starling

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starling,

any of a group of originally Old World birds that have become distributed worldwide. Starlings were released in New York City in 1890; since then the common, or European, starling (Sturnus vulgaris) has spread throughout North America. They often collect in loud, noisy flocks. Starlings destroy some insects, but they are generally considered a nuisance and an agricultural pest because they drive away smaller, desirable birds and damage fruit trees and other crops. They have iridescent, blackish plumage and a long bill which is yellow in spring and summer. They mimic bird songs and other sounds. Starlings are classified in the phylum ChordataChordata
, phylum of animals having a notochord, or dorsal stiffening rod, as the chief internal skeletal support at some stage of their development. Most chordates are vertebrates (animals with backbones), but the phylum also includes some small marine invertebrate animals.
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, subphylum Vertebrata, class Aves, order Passeriformes, family Sturnidae.
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starling

[′stär·liŋ]
(civil engineering)
A protective enclosure around the pier of a bridge that consists of piles driven close together and is often filled with gravel or stone to protect the pier by serving as a break to water, ice, or drift.
McGraw-Hill Dictionary of Scientific & Technical Terms, 6E, Copyright © 2003 by The McGraw-Hill Companies, Inc.

starling

1
any gregarious passerine songbird of the Old World family Sturnidae, esp Sturnus vulgaris, which has a blackish plumage and a short tail

starling

2
an arrangement of piles that surround a pier of a bridge to protect it from debris, etc.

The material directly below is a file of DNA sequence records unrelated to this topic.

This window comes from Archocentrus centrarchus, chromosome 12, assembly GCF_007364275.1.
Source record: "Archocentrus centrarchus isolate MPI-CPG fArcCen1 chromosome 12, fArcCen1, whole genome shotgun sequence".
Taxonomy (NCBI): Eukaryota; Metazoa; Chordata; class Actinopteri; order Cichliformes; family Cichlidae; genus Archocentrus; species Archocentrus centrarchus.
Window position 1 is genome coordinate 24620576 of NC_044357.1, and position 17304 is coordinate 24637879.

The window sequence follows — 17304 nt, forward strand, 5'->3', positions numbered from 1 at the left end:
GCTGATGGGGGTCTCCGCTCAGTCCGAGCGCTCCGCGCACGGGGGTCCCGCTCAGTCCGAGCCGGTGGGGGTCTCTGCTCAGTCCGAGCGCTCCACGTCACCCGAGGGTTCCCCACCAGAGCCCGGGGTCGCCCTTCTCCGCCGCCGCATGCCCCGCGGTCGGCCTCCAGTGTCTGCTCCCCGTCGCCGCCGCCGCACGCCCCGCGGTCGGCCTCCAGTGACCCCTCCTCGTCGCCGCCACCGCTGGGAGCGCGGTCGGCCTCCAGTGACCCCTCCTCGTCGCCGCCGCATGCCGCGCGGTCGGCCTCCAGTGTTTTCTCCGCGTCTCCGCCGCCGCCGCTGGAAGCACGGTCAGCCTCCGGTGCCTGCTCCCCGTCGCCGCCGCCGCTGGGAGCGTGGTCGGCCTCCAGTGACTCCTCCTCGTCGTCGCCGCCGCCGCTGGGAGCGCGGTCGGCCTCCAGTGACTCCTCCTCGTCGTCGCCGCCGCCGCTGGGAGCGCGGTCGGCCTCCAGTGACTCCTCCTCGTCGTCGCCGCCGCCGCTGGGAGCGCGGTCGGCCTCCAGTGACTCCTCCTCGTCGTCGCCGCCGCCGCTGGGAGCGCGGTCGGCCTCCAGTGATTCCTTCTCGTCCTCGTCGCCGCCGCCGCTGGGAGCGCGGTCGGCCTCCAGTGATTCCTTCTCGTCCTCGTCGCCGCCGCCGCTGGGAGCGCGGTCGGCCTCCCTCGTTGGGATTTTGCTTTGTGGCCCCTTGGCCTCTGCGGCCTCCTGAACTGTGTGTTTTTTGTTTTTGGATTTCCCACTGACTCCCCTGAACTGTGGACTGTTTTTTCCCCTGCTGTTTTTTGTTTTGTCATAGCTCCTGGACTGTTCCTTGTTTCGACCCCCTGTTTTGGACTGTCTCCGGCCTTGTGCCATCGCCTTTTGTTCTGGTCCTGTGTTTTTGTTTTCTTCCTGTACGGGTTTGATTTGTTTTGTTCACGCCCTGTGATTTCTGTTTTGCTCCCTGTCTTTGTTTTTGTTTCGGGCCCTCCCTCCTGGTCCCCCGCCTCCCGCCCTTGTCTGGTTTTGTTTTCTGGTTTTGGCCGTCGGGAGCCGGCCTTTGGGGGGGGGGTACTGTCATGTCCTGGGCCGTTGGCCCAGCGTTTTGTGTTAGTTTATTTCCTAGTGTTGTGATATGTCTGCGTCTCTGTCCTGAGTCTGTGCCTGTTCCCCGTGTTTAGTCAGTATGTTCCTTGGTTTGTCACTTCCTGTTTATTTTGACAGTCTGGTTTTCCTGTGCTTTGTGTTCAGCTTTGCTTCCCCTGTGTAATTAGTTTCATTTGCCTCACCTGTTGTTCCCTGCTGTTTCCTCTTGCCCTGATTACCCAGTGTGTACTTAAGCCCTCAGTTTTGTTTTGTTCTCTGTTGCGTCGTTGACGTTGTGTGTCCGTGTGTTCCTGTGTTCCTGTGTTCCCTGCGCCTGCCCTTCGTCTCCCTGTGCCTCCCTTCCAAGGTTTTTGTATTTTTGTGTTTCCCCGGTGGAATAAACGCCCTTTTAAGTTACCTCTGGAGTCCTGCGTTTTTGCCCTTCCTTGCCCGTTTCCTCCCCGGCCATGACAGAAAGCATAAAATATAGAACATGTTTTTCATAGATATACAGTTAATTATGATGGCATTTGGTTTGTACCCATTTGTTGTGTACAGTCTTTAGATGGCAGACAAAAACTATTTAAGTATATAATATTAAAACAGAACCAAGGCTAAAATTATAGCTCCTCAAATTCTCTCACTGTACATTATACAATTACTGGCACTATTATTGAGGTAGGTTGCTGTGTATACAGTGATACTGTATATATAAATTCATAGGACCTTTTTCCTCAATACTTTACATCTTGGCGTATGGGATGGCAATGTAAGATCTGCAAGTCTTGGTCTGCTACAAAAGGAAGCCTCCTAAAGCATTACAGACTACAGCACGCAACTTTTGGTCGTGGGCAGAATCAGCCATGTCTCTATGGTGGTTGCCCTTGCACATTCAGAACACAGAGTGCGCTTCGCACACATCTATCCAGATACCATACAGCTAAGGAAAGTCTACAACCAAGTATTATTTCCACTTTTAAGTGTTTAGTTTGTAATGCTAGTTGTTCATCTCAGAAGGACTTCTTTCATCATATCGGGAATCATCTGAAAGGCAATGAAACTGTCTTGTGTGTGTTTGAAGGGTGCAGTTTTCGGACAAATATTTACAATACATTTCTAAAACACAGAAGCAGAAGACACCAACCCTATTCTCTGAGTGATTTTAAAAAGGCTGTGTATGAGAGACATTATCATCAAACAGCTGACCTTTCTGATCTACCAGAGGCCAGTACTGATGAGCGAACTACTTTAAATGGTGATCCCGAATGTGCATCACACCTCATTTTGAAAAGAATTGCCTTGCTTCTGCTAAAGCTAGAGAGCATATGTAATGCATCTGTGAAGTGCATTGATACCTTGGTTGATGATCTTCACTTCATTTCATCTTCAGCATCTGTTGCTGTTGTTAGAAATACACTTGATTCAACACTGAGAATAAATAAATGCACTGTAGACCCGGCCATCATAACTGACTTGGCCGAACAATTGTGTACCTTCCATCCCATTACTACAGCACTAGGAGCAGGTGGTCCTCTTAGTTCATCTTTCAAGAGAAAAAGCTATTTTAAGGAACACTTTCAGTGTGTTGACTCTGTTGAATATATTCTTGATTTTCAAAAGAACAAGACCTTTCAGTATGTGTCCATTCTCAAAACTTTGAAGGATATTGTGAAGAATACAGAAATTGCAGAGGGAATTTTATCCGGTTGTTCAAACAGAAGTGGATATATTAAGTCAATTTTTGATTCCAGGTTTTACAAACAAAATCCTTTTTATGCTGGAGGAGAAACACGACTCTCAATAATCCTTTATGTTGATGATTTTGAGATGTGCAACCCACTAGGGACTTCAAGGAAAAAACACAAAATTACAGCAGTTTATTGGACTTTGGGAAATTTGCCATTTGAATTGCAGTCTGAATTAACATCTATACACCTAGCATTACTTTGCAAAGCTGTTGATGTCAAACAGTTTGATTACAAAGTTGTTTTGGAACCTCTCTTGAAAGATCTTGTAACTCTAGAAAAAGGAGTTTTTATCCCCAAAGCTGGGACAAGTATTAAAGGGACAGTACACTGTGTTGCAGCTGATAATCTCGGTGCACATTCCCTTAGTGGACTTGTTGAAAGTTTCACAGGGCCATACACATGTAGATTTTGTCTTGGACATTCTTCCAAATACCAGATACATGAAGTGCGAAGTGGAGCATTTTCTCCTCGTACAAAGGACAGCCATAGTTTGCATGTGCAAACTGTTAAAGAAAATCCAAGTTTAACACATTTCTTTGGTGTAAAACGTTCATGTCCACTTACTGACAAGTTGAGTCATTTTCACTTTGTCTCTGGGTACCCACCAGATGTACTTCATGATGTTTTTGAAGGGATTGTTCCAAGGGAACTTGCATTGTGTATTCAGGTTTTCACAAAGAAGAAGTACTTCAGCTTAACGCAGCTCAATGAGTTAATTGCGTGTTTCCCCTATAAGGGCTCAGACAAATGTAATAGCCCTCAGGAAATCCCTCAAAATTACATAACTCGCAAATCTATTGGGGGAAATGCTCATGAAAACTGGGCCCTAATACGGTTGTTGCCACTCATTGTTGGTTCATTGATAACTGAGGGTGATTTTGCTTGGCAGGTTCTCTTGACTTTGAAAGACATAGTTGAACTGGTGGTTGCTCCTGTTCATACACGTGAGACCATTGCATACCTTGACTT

Collins Discovery Encyclopedia, 1st edition © HarperCollins Publishers 2005
References in periodicals archive ?
The ureter in the Japanese quail was composed of tunica mucosa, submucosa, muscularis and serosa as reported for the European starling (Williams & Nicholson) and pigeon (Abdul-Gahaffor et al.).
The European Starling (.Sturnus vulgaris) has been considered a competitive threat to cavity-nesting birds in the United States, as well as a pest species and hazard to aviation safety (Feare 1984; Ingold 1994; Dolbeer et al.
Song as an honest signals of past developmental stress in the European starling (Sturnus vulgaris).
Components of variance in measurements of nestling European Starlings (Sturnus vulgaris) in southeastern Pennsylvania.
We compare species having different development periods: the altricial European starling, which exhibits rapid growth, and two species of precocial quail, which grow more slowly.
The study showed that the smallest chicks in European starling families changed their adult feeding behaviour, resulting in a fatter body composition in the fully developed birds.
Hepatic iron accumulation over time in European starlings (Sturnus vulgaris) fed two levels of iron.
European starlings were Introduced (released on purpose) in New York City's Central Park in 1890 by fans of William Shakespeare who wanted to bring in each kind of bird mentioned in his writings.
House sparrows, European starlings, and Carneux pigeons were inoculated with 4 influenza A (H5N1) viruses isolated from different avian species.
Researchers gave European starlings a dose of 10% alcohol and found it was completely metabolized within two hours.
We questioned whether an avoidance response to sulfur and sulfur-based products might be exhibited by other avian species, specifically European starlings (Sturnus vulgaris L.) and whether the behavior might extend beyond the feeding context (that is, negatively affecting nesting).
Ornithologists have reported that some birds, such as European starlings, tuck aromatic leaves with pest-fighting properties into old nests.

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